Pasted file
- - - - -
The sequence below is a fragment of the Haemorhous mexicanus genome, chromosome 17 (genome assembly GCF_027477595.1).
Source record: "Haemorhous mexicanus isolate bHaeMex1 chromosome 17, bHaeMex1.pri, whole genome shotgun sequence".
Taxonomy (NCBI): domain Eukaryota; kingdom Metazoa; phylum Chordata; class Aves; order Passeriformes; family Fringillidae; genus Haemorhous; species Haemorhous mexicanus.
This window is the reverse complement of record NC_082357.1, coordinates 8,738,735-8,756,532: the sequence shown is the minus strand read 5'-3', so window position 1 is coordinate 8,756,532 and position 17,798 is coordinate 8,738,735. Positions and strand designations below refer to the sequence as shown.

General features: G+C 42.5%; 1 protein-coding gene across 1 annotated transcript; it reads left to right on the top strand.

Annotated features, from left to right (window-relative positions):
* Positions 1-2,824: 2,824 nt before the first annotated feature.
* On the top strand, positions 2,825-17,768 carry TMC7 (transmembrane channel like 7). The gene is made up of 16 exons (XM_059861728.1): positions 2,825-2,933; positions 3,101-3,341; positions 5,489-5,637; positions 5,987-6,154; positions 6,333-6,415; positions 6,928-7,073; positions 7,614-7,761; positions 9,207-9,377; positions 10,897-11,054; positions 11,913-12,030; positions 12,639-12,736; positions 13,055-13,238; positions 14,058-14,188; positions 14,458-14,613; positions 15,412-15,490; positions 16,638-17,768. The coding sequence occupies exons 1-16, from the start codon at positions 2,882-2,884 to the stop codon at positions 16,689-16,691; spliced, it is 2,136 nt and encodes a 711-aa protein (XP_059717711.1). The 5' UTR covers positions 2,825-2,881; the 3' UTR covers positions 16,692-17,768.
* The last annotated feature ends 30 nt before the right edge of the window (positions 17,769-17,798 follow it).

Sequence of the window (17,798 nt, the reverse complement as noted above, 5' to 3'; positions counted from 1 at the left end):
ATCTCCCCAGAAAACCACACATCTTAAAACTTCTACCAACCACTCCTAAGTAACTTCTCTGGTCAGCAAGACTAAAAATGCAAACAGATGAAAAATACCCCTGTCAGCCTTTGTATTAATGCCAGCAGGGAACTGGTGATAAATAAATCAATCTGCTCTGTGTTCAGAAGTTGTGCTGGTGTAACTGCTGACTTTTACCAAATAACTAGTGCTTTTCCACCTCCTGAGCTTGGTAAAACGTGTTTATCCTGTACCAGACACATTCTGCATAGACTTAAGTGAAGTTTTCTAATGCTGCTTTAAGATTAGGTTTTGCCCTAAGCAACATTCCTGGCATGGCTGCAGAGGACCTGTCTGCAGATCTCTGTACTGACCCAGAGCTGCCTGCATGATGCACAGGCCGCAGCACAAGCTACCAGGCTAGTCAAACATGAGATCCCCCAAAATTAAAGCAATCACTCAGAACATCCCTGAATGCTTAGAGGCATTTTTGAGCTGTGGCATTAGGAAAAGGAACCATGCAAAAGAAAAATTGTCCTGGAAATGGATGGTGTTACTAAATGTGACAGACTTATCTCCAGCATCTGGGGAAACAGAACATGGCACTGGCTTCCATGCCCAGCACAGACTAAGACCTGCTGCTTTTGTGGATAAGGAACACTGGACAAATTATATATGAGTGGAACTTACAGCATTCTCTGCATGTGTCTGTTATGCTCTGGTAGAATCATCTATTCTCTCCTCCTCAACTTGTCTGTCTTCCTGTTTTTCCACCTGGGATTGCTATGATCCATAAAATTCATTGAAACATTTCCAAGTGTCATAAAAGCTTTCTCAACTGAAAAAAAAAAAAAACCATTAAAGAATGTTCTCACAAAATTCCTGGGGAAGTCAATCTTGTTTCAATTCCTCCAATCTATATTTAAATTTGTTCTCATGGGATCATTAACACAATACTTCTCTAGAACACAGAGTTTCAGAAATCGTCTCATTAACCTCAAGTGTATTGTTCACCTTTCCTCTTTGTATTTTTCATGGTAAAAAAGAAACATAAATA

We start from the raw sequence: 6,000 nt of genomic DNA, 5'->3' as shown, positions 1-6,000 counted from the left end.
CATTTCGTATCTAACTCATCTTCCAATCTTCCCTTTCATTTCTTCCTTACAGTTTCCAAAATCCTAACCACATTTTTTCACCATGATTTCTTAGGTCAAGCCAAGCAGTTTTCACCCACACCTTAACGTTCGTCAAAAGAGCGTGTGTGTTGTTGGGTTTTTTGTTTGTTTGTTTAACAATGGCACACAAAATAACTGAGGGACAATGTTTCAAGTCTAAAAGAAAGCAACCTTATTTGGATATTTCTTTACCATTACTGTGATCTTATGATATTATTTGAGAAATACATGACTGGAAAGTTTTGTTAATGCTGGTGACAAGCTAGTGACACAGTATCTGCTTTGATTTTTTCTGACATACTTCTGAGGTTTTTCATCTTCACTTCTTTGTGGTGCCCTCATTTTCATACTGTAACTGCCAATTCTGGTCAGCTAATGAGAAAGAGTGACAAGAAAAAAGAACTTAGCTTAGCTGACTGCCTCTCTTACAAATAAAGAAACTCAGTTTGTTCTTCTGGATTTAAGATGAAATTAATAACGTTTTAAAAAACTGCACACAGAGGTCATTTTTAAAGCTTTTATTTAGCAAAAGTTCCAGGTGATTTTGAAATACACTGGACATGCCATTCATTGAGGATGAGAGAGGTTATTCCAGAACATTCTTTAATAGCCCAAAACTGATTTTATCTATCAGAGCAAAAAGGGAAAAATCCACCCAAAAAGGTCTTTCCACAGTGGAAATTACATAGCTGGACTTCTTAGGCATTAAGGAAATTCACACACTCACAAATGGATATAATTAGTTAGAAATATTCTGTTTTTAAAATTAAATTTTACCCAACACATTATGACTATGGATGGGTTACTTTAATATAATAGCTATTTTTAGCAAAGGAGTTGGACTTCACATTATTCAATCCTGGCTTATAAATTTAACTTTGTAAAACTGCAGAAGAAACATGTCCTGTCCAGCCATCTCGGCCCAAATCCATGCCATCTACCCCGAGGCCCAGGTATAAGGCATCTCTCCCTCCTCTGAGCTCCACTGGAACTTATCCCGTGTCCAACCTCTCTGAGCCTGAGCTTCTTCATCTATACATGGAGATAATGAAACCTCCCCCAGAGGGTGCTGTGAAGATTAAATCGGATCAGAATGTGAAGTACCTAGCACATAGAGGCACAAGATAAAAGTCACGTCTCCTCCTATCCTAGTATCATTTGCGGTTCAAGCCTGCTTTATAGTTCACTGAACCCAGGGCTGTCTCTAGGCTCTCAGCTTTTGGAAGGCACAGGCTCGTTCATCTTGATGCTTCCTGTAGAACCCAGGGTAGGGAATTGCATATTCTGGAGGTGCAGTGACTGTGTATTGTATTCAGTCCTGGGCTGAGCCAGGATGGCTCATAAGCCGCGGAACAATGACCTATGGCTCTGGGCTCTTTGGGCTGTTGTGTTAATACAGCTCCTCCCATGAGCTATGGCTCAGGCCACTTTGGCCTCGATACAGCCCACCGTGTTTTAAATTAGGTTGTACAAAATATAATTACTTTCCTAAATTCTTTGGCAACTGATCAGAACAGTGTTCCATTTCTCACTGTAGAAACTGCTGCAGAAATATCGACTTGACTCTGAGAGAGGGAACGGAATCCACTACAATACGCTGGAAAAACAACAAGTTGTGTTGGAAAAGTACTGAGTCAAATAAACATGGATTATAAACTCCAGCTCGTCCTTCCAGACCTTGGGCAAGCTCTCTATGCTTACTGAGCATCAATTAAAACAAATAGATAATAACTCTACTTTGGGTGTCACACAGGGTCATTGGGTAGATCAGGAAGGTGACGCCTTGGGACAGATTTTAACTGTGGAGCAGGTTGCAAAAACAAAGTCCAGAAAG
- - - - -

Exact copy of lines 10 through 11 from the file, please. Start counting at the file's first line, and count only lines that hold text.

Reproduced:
Sequence of the window (17,798 nt, the reverse complement as noted above, 5' to 3'; positions counted from 1 at the left end):
ATCTCCCCAGAAAACCACACATCTTAAAACTTCTACCAACCACTCCTAAGTAACTTCTCTGGTCAGCAAGACTAAAAATGCAAACAGATGAAAAATACCCCTGTCAGCCTTTGTATTAATGCCAGCAGGGAACTGGTGATAAATAAATCAATCTGCTCTGTGTTCAGAAGTTGTGCTGGTGTAACTGCTGACTTTTACCAAATAACTAGTGCTTTTCCACCTCCTGAGCTTGGTAAAACGTGTTTATCCTGTACCAGACACATTCTGCATAGACTTAAGTGAAGTTTTCTAATGCTGCTTTAAGATTAGGTTTTGCCCTAAGCAACATTCCTGGCATGGCTGCAGAGGACCTGTCTGCAGATCTCTGTACTGACCCAGAGCTGCCTGCATGATGCACAGGCCGCAGCACAAGCTACCAGGCTAGTCAAACATGAGATCCCCCAAAATTAAAGCAATCACTCAGAACATCCCTGAATGCTTAGAGGCATTTTTGAGCTGTGGCATTAGGAAAAGGAACCATGCAAAAGAAAAATTGTCCTGGAAATGGATGGTGTTACTAAATGTGACAGACTTATCTCCAGCATCTGGGGAAACAGAACATGGCACTGGCTTCCATGCCCAGCACAGACTAAGACCTGCTGCTTTTGTGGATAAGGAACACTGGACAAATTATATATGAGTGGAACTTACAGCATTCTCTGCATGTGTCTGTTATGCTCTGGTAGAATCATCTATTCTCTCCTCCTCAACTTGTCTGTCTTCCTGTTTTTCCACCTGGGATTGCTATGATCCATAAAATTCATTGAAACATTTCCAAGTGTCATAAAAGCTTTCTCAACTGAAAAAAAAAAAAAACCATTAAAGAATGTTCTCACAAAATTCCTGGGGAAGTCAATCTTGTTTCAATTCCTCCAATCTATATTTAAATTTGTTCTCATGGGATCATTAACACAATACTTCTCTAGAACACAGAGTTTCAGAAATCGTCTCATTAACCTCAAGTGTATTGTTCACCTTTCCTCTTTGTATTTTTCATGGTAAAAAAGAAACATAAATA